Collected Works, Volume 10
Collected Poetry Part 2
When the English monarchy was restored after the death of Cromwell, and King Charles II rode through London, the bodies of his dead enemies, exhumed from their graves, were exhibited on gibbets. A rather gruesome scenario. But 14-year-old G.K. Chesterton wrote a poem about it: “Is this Christian Church’s mercy?/ Is this knightly chivalry?”
His early poems reveal a love of freedom and a hatred of tyranny.
For God is the strength of the freeman’s hand
And He alone is the freeman’s king.
And truth and beauty and justice stand
And to the Almighty their happiness sing.
That was when he was 15. Although his power as a poet is already well-developed, he is still working out his views of the universe. Though he expresses his belief in God, he is still trying to find God. There are dialogues in verse where characters are groping for a transcendent truth that offers satisfaction where nothing else does, longing not only for a lost innocence but for an unfulfilled hope. In an unfinished poem written a few years later, a Sultan sitting in his exquisitely manicured garden cries out:
Ah me, I loved things better when I stood
and hated them and feared them and was free.
All things are orderly and therefore good,
And God! What is the good of good to me?
Almost 400 pages of the second volume of Chesterton’s collected poetry are poems that he wrote from his mid-teens to his mid-twenties, before his professional writing career even began. Most of these verses were hunted down by the Dean of Chesterton scholars, Denis Conlon, who, in his illuminating introduction, points out that this was the period when Chesterton’s “muse was at its freshest,” and that Chesterton the poet has never been properly assessed because two-thirds of his poems had never been published. Conlon makes the case that Chesterton may be the most prolific poet of the age. And it is quality not just quantity: “Just a few of the[se poems] might have made the reputation of lesser poets.”
There are poems of fairy tale romance, but even more of the romance of history, of the great battles, the great loves, the great moments that should never be forgotten, including the same such moments in the poet’s own life. The poem preserves the memory. It prevents the moment from fleeing. A good poem is like a good statue. It sets the moment in stone. But it has the advantage of being a portable statue. The poet carves his words to last because, as goes the refrain in his “Ballade of Oblivion”: “These things a man may easily forget.”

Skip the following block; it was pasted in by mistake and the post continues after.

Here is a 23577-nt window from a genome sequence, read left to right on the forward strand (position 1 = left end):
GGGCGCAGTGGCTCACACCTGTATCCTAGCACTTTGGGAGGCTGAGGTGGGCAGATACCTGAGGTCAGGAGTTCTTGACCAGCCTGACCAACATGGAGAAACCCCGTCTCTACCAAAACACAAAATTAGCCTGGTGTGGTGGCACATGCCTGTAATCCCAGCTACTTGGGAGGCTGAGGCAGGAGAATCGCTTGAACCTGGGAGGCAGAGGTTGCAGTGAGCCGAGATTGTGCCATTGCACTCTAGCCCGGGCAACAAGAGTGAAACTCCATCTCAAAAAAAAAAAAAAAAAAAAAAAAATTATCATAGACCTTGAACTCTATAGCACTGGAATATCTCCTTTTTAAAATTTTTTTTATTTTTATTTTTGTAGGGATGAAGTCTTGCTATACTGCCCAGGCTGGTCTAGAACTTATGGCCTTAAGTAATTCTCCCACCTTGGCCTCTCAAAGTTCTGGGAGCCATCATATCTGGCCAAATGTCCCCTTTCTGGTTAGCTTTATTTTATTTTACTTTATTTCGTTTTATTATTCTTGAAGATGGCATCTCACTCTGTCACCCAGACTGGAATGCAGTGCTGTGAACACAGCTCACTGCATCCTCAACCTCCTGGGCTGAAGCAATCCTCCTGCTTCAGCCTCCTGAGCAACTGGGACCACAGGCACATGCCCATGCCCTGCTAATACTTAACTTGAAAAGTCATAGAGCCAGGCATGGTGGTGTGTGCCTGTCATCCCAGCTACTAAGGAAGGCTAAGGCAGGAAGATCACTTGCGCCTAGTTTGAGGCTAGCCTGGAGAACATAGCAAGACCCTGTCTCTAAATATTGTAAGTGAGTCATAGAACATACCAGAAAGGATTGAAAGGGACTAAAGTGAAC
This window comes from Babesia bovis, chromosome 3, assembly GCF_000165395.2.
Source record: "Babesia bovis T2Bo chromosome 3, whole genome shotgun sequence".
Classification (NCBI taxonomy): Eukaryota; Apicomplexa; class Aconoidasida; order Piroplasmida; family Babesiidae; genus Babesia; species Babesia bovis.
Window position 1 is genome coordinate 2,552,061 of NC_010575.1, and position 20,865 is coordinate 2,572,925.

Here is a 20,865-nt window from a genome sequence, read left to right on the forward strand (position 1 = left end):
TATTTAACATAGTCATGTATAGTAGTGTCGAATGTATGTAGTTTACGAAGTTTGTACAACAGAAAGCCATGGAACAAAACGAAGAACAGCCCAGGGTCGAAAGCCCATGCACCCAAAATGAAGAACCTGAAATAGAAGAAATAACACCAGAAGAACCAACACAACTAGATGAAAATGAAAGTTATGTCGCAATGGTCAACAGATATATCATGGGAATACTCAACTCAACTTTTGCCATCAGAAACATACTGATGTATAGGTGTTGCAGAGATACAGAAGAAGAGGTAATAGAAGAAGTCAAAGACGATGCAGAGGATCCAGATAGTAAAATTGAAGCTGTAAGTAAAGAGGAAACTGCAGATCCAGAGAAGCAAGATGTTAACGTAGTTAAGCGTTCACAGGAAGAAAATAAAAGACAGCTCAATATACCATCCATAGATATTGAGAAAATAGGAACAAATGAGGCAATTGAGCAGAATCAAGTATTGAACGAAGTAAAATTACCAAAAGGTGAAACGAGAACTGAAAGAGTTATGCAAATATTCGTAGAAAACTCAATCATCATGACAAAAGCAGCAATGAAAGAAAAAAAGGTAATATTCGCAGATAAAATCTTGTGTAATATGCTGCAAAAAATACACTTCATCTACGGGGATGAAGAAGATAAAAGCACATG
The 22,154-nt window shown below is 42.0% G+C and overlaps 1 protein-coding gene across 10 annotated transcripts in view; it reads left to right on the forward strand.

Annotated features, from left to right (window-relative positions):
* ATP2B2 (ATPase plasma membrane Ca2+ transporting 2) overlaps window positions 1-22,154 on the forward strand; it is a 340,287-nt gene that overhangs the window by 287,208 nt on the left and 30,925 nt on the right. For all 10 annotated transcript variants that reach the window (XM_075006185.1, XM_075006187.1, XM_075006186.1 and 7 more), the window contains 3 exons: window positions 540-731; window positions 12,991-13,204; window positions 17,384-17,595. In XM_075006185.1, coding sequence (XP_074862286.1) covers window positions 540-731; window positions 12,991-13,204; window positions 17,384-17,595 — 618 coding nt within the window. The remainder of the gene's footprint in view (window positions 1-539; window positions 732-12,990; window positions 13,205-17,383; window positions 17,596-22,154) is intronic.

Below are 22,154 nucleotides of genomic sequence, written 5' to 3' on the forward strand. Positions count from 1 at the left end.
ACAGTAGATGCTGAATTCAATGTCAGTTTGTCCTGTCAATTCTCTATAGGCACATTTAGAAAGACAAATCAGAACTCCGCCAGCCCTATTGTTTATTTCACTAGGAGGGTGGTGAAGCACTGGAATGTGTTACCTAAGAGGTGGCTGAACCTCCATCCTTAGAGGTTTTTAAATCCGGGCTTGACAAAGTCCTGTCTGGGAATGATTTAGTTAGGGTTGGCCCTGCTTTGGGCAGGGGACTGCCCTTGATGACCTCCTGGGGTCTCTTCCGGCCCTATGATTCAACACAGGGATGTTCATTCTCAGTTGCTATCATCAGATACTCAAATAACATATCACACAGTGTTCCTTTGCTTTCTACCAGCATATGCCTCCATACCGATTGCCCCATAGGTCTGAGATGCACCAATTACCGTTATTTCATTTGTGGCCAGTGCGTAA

One particular thing that Chesterton does not want ever to forget is the tragic death of his would-be sister-in-law Gertrude in 1899: “O dear, dead sister. . . When by thy dear dead face I prayed/ Some portion of thy spirit’s pride/ to keep thy kindred unafraid.” He drew strength from this departed soul because he had to give strength to her grieving family. And he found a mystical connection with her spirit whom he believed could see what this creative artist still had before him: “Thou knowest all I have not sung. . .” There was a triumph in this tragedy because not only did Chesterton look death square in the face, he seems to have seen the face of God.
Scatter the dust—drive down the lid!
Let dust and darkness be her dress.
If He but dreamed of her—I trust
In that abysmal tenderness.
It was what Chesterton would years later refer to as “the earthquake irony of Job.”
The young poet knows how to laugh as well as cry, especially to laugh at himself and his art, which is always in danger of being taken too seriously. He can also pleasantly pause within a poem to admire his own handiwork, as he does in a ballad called “The Satisfaction of Satan”:
Within the low white wall of heaven
The lonely lady stood:
round her like flowers the sun unfurled
(“The sun unfurled” is good).
This marvelous volume includes the complete text and illustrations of Chesterton’s first book, a collection of nonsense verse called Greybeards at Play; his complete clerihews, witty and absurd (also illustrated); and his complete ballades, brilliantly constructed commentary that pass as jokes. We use the word “complete” facetiously. More have turned up since this volume was published, and apparently will until the end of time.
Perhaps the most delightful inclusion in this volume is not a poem at all but an unpublished contemporary review of Chesterton’s second book of poetry, The Wild Knight and Other Poems. The critic unleashes his sarcastic arrows, ridiculing poor and obvious rhymes, bad grammar, bizarre metaphors. He calls one poem “the finest imitation of prose ever presented in metrical form,” and says there is great competition as to which is the worst poem in the book. One poem exhibits “the foolish craze for the aestheticising of unaesthetic objects” and in another the poet “leaves earthly paradise rather uglier than he found it.” Who was this unmerciful critic? Why, G.K. Chesterton, of course.